January means one thing when you are a gardener: a mailbox stuffed to bursting with seed catalogs.
With a stack of seed catalogs and well-thumbed gardening books by our side, and ground that’s still too cold and wet to work, the name of the January game is planning and letting your imagination run wild.
I like the dirty action (heh!) of hands-on gardening as much as the next girl but this is the time to stare out the window at your garden with a mug of coffee. (Read why real gardeners should imagine their garden’s vistas from the window or try my technique of being a very lazy garden planner.)
Plan & Purchase
Enjoy seed catalogs, make huge fantasy seed lists, sketch out dream gardens, figure out where to put that next raised bed or pot. Take an inventory of your existing seeds, toss any that no longer germinate with verve or those varieties that you don’t actually enjoy.
Order the seeds you will want for this season. I like periodic sponsor of this blog, High Mowing Organic Seeds and recommend them without hesitation. Try a new variety or several but don’t go crazy just because everything in the catalog sounds good. None of us has unlimited space or time.
January and February are good months to place online orders for any bare-root fruit trees, bushes, canes or vines you might be adding to your garden this year. A good nursery will ship your plants to you at the right time to be planted in your area, before they begin breaking dormancy. I like Raintree Nursery for fruit and perennial edibles like that.
Onion starts and potato seed can also be pre-ordered from general seed houses and specialty growers for delivery based on your region. Even though you might not get these things delivered for a few months yet, the availability of favorite varieties is great now. If you wait, you might be out of luck.
Place Your Orders For:
- Spring & Summer Vegetable Seeds
- Bare Root Fruit and Nut Trees and Shrubs (pre-order)
- Bare Root Cane Fruit & Vines (pre-order)
- Onion Plants (pre-order)
- Potato Seed (pre-order)
Prepare and Prune
It’s not too early to start thinking about soil. If you live someplace where the ground isn’t frozen or waterlogged, you can amend your beds with lime, slow-release organic fertilizer, compost and whatnot in preparation for the spring planting. If you aren’t sure what your garden needs, get a soil test. And don’t go plopping anything fast acting like blood meal on your soil right now – you’ll just be wasting nitrogen (and money!).
By mid-month, spray peach trees that are prone to peach leaf curl with copper or lime sulfur. You’ll need to do three sprays total. (That’s kinda a lot of work – good reason to look at leaf-curl resistant varieties, if you ask me.)
Tackle dormant season pruning. Prune fruit trees for size, to remove crossing limbs, and to give the trees good air circulation and sun penetration.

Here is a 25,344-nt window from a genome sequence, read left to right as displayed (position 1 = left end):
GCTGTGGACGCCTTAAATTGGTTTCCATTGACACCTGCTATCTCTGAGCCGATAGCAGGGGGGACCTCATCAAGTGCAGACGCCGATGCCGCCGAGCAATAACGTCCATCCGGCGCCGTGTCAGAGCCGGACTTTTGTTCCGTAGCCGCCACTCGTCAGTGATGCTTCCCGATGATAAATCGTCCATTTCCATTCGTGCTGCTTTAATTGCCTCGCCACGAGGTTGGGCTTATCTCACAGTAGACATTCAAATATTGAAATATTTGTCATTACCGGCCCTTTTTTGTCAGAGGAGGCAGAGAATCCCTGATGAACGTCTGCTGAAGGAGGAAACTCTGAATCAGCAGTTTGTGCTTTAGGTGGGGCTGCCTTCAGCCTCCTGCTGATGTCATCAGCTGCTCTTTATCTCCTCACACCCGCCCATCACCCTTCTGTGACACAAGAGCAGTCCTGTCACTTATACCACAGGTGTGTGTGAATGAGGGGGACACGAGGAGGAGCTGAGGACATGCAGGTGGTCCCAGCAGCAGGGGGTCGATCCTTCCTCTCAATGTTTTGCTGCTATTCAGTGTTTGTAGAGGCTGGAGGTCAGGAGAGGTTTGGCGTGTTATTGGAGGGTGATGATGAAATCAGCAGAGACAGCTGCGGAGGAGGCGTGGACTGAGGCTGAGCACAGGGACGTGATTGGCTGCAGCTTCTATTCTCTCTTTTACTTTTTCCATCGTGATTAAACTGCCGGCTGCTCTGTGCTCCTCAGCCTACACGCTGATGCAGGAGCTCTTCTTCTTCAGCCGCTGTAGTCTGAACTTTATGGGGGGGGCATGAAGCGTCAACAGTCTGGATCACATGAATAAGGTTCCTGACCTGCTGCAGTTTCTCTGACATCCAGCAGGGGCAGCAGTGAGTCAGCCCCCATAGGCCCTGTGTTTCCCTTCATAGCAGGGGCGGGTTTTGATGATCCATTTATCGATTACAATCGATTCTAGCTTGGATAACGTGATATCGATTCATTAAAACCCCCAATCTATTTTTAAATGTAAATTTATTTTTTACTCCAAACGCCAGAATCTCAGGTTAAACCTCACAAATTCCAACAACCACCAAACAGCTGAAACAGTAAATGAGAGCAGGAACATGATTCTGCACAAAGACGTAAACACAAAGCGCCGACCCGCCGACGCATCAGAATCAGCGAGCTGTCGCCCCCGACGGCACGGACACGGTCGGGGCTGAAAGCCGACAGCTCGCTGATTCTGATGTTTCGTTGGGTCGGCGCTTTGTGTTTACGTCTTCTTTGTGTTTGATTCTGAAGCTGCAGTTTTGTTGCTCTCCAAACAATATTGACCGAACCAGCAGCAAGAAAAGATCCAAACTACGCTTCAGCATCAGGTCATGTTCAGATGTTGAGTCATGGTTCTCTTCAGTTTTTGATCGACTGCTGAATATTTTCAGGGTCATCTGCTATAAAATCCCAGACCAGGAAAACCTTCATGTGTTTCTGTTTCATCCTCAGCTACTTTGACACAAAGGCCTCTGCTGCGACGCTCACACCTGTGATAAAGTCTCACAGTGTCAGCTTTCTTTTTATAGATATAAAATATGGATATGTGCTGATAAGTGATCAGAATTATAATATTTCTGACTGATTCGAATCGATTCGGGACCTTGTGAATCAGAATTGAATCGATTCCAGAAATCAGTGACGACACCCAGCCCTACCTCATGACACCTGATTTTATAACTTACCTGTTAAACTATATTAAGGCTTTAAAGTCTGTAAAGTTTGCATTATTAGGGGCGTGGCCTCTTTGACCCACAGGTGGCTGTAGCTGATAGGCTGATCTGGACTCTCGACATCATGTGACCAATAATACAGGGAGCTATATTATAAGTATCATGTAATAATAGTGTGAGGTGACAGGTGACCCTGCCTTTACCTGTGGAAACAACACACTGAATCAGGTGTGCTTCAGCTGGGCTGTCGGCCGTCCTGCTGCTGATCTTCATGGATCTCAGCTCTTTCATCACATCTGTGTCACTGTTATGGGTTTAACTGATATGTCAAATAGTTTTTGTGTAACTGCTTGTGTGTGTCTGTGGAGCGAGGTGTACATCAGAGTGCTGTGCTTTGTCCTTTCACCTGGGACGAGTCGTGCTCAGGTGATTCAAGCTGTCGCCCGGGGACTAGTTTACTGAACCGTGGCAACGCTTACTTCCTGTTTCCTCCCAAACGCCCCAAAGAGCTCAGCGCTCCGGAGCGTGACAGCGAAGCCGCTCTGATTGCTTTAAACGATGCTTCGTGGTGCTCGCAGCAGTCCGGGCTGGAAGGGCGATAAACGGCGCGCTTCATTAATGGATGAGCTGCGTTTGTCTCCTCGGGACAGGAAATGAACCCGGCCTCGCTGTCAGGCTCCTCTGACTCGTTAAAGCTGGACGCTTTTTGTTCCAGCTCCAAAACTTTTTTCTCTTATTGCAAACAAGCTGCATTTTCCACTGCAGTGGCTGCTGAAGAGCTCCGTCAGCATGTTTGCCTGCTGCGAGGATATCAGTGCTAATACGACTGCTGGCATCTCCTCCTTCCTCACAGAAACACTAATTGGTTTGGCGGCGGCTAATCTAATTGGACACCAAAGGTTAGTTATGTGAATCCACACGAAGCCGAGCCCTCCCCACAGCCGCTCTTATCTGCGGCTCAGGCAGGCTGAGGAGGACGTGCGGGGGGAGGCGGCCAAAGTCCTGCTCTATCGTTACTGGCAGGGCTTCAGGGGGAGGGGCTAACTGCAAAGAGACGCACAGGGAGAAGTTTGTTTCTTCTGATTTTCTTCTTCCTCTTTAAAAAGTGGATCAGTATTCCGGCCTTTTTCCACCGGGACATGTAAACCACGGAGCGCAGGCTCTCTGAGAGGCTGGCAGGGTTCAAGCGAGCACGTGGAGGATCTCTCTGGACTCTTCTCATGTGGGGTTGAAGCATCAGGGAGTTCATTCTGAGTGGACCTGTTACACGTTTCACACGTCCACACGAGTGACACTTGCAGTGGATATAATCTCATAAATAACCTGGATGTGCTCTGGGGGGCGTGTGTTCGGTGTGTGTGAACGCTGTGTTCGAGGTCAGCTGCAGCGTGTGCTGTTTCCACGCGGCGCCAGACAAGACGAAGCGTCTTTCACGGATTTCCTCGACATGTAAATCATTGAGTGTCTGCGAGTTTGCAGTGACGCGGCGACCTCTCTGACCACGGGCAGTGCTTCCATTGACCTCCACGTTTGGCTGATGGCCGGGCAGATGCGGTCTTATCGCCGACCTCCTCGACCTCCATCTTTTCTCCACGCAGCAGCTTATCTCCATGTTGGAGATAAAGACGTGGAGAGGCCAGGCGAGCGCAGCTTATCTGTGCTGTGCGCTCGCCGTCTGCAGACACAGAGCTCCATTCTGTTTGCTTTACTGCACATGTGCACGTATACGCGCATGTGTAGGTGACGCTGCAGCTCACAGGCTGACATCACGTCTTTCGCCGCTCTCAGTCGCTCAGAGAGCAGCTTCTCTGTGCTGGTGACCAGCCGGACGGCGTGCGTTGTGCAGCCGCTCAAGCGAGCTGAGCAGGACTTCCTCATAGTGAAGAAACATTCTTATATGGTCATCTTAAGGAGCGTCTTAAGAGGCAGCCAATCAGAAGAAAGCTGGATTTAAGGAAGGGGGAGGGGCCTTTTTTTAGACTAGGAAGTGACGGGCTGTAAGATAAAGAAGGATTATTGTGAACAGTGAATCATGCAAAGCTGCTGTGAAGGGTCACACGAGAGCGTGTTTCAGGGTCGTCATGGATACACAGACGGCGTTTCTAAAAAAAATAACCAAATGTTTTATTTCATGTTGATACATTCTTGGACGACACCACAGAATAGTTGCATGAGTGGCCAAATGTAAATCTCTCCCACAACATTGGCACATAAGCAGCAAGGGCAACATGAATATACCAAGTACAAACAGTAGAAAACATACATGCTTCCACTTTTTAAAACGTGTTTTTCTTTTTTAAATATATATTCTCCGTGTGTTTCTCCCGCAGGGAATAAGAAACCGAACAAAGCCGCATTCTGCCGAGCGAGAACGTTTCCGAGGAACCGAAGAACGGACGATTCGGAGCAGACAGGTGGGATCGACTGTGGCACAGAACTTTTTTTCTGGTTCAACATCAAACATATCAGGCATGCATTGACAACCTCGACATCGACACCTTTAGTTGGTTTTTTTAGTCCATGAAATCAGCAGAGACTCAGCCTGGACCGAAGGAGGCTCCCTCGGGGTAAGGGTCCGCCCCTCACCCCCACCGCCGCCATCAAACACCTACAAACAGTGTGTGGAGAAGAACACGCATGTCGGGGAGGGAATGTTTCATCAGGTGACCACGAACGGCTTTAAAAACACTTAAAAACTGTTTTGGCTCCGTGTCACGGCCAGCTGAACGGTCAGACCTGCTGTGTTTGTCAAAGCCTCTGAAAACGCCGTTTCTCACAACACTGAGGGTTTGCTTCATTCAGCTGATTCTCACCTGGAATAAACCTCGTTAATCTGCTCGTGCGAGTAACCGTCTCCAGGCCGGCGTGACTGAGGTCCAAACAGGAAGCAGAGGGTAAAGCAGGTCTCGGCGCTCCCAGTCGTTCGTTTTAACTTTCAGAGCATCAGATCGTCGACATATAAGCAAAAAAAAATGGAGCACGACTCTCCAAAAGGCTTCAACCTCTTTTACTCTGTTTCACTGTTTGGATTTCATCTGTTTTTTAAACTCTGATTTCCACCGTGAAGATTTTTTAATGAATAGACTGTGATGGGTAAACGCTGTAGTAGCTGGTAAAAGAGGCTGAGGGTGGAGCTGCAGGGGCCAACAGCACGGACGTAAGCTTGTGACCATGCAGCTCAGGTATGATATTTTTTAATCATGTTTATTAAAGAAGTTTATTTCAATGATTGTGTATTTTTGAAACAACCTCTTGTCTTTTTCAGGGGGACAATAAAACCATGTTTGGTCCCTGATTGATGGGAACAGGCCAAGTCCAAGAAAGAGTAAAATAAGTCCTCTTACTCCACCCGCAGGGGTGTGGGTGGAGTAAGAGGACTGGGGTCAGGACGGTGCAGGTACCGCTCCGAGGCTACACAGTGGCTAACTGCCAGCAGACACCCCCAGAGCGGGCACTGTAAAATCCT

Spray fruit trees with dormant oil to control mites, scale and overwintering buggies. You can use a specialty horticultural oil, or make your own.
Here’s my DIY Dormant Oil Spray Recipe:
Mid-January is about as early as even the most crazy gardeners get seeds going under light in the Northwest. That’s still plenty early for hardy vegetables and long-season crops and if you start too early you risk some types of crops bolting before they grow big enough to harvest.
Anytime from mid-month to the end of January, start these under lights if you want (but no pressure – we have lots of time still):
- Artichokes – My artichokes generally come through the winter, but when I need to replace them I sow seeds in 4″ pots mid-January.
- Onions and Summer Leeks – Use fresh seed, allium seed does not keep well.
- Salad Greens – From the end of January until mid-October, I’ll sow salad greens about every month or so. If you start lettuce under lights towards the end of January, you’ll be able to transplant out under a cloche at the beginning of March. If you didn’t get a bed prepared and cloched, keep those lettuces growing under lights and harvest them small right from the seed tray.
- Peas & Favas – most people sow peas and favas directly in the ground sometime between late February and April. If you want to get a jump on peas, you can start them indoors under lights as early as late January. Years I start peas early I sow them in a section of plastic gutter which works well.
There’s no sensible reason to sow anything outdoors in January. But a gardener in January can become a decidedly un-sensible creature. So let’s just for a second assume that not being outside in the garden is simply killing you. Here’s what you do.
After you inventory your seeds for this year, collect up all the seed packets that aren’t making the cut because they are getting really old or aren’t your favorite varieties and make a “kitchen sink” seed blend to just play with. Mix in anything leafy – a random few sad old seeds of lettuce or spinach or beets or chard, plus arugula, kale, cabbage, cauliflower, radishes, etc. Now you have a guilt-free mesclun-style blend and if one of the varieties doesn’t germinate at all, who cares? Sow pretty thickly and if we get on of those freak February warm spells (hey, it could happen) you might be rewarded with an early crop of greens.
I wish I had all these things in my garden. This winter I didn’t do any season extension and we got a decent cold snap, so pretty much it’s just a few sad kale plants and that gift that keeps on giving whether you want it to or not, Jerusalem Artichokes.
If you didn’t get Arctic blasted you might be enjoying any of the following: